Civello and his partners were executives from Pittsburgh-based Thrift Drug, a subsidiary of J.C. Penney, which had been buying up drugstore chains for years.

Within a year of taking the reins at Kerr, Civello formed a partnership with UNC-Chapel Hill in which pharmacy students worked as volunteers at a Kerr-based health center. There they learned how to explain dosages and side effects to patients, check blood pressure, and keep tabs on patients with chronic illnesses.

Kerr Drug expanded the model to Campbell University, and also set up a residency program for pharmacy students that was among the first of its kind. The company later opened stores with private rooms for counseling, health screenings and other health care products.

“We were really renowned in the industry for pharmacy innovation,” said Diane Eliezer, Kerr Drug’s director of marketing. “When we started this, pharmacists couldn’t give flu shots.”

But the changing health care landscape has made it more difficult for independent pharmacies and regional chains to compete. The profit pharmacies make on each prescription has been declining as reimbursement rates from both insurance companies and the government get thinner, said David Magee, an analyst with SunTrust Robinson Humphrey in Atlanta.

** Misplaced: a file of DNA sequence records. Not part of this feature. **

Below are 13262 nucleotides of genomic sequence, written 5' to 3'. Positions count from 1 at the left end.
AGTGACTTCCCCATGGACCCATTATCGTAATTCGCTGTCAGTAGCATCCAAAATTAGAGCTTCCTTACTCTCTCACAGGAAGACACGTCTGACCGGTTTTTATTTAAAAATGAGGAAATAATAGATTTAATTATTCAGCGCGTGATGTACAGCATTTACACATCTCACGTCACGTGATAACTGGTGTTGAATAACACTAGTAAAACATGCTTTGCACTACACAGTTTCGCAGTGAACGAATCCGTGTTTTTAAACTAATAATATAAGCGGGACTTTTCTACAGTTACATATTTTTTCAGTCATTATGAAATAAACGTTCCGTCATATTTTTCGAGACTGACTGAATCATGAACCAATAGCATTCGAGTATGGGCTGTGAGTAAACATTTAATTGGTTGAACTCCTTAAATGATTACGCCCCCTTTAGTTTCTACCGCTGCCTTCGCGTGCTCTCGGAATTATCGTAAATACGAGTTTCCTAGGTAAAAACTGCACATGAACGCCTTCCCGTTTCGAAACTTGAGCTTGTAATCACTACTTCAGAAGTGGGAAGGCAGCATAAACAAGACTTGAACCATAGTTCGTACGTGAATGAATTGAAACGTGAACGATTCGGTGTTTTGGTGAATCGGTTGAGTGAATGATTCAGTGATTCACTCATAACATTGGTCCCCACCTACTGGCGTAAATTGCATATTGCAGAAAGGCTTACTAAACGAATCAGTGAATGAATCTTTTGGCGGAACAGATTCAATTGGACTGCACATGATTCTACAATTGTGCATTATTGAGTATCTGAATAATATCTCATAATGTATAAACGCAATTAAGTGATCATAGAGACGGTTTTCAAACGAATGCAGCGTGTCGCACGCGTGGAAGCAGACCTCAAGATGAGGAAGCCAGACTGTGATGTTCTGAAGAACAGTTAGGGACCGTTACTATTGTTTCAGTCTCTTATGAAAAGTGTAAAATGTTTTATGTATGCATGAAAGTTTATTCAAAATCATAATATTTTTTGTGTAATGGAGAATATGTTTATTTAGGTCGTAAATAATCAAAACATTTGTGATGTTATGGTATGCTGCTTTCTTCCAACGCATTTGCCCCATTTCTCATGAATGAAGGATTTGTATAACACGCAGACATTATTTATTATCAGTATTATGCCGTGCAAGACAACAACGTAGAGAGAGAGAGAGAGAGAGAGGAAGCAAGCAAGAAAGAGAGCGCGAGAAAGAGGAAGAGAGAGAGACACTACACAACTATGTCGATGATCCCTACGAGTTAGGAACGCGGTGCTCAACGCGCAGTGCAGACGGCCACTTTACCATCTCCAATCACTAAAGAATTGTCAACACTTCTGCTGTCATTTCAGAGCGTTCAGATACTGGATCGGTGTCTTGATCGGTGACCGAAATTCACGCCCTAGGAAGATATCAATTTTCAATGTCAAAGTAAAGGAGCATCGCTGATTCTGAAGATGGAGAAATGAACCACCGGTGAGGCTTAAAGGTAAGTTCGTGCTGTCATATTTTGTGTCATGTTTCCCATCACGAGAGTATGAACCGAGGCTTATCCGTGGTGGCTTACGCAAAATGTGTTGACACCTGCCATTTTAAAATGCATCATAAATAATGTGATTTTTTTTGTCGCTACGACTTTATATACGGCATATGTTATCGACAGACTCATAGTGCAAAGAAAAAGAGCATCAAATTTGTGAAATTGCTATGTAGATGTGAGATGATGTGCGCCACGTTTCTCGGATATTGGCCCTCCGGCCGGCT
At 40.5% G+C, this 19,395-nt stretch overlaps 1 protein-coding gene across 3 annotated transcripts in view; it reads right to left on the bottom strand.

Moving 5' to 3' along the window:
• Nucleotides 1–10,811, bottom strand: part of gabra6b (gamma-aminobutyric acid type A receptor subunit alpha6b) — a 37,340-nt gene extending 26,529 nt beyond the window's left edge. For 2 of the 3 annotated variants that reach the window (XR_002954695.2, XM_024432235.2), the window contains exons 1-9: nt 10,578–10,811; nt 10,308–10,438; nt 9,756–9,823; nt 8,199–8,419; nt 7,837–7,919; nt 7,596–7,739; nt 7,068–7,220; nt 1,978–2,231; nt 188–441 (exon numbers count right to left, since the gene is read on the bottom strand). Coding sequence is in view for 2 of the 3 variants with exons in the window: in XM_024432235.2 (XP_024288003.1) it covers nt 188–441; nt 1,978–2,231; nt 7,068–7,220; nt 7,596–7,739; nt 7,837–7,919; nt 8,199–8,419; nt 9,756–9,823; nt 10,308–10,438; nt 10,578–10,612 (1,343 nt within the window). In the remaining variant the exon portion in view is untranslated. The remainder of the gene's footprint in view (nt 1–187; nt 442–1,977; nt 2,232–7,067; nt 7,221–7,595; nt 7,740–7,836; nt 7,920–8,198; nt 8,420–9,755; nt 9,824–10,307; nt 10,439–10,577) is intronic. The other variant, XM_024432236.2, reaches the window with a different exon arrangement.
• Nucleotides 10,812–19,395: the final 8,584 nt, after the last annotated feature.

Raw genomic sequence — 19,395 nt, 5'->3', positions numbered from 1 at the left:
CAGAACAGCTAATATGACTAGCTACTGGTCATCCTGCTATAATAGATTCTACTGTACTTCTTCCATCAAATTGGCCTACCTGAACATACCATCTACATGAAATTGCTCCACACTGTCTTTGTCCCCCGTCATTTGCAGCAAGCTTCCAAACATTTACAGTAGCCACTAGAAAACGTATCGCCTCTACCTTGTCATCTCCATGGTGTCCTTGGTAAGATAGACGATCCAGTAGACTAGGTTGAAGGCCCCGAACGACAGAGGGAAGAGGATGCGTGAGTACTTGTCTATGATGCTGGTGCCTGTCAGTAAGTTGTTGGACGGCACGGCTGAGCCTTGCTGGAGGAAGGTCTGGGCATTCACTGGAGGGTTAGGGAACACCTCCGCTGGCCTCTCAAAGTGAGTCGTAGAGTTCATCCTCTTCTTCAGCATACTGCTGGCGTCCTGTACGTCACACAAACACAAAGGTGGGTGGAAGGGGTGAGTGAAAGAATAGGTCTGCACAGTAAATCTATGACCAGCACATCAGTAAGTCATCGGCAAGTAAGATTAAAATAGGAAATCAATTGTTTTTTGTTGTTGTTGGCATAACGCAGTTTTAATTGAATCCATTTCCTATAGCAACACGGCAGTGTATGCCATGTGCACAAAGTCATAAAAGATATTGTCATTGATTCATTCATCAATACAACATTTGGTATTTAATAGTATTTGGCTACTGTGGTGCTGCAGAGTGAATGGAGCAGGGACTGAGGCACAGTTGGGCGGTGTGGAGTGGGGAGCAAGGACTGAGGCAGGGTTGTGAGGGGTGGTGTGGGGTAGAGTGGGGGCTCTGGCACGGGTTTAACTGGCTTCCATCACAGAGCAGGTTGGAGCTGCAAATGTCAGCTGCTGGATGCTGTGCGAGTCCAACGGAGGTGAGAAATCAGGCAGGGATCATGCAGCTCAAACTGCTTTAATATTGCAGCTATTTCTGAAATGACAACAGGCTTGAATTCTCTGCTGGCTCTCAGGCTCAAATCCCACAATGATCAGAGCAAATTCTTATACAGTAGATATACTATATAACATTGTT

Smaller players also have less leverage when negotiating with pharmacy benefit managers, or PPMs, which administer prescription benefit programs.

“That’s why it pays to have the size and sophistication in this space,” Magee said. “They have the brand names, they have the relationships with the PPMs, they usually have really good real estate, and they have established advertising.”

Positioning for the future

Although grocers and other non-drugstores have been adding pharmacy services in recent years, Magee predicts that giants like CVS and Walgreen will increase their market share in the coming years.

“At some point in time, I think you’ll see less involvement by some of these non-drugstore players because the business has gotten too complicated and too costly,” he said.

Walgreen is the nation’s largest drugstore chain, with sales of $72 billion last year. The company operates 8,117 drugstores in the United States.

It also is a health care provider, operating 370 in-store clinics and more than 350 health and wellness centers on the campuses of large employers.

Magee said Walgreen, like its competitors, is positioning itself to benefit from the surge in insured patients that is expected to result from federal health care reform. That means becoming a low-cost and convenient provider of basic health care, one that improves a patient’s overall health by doing more than just dispensing drugs.

Eliezer said Walgreen’s efforts to expand the traditional role of the drugstore made it a good fit for Kerr Drug.

“Obviously, in this competitive environment, there are some things that you can’t overcome,” she said, “and so what you want to do is make the best judgment going forward with the best partner available.”

Bracken: 919-829-4548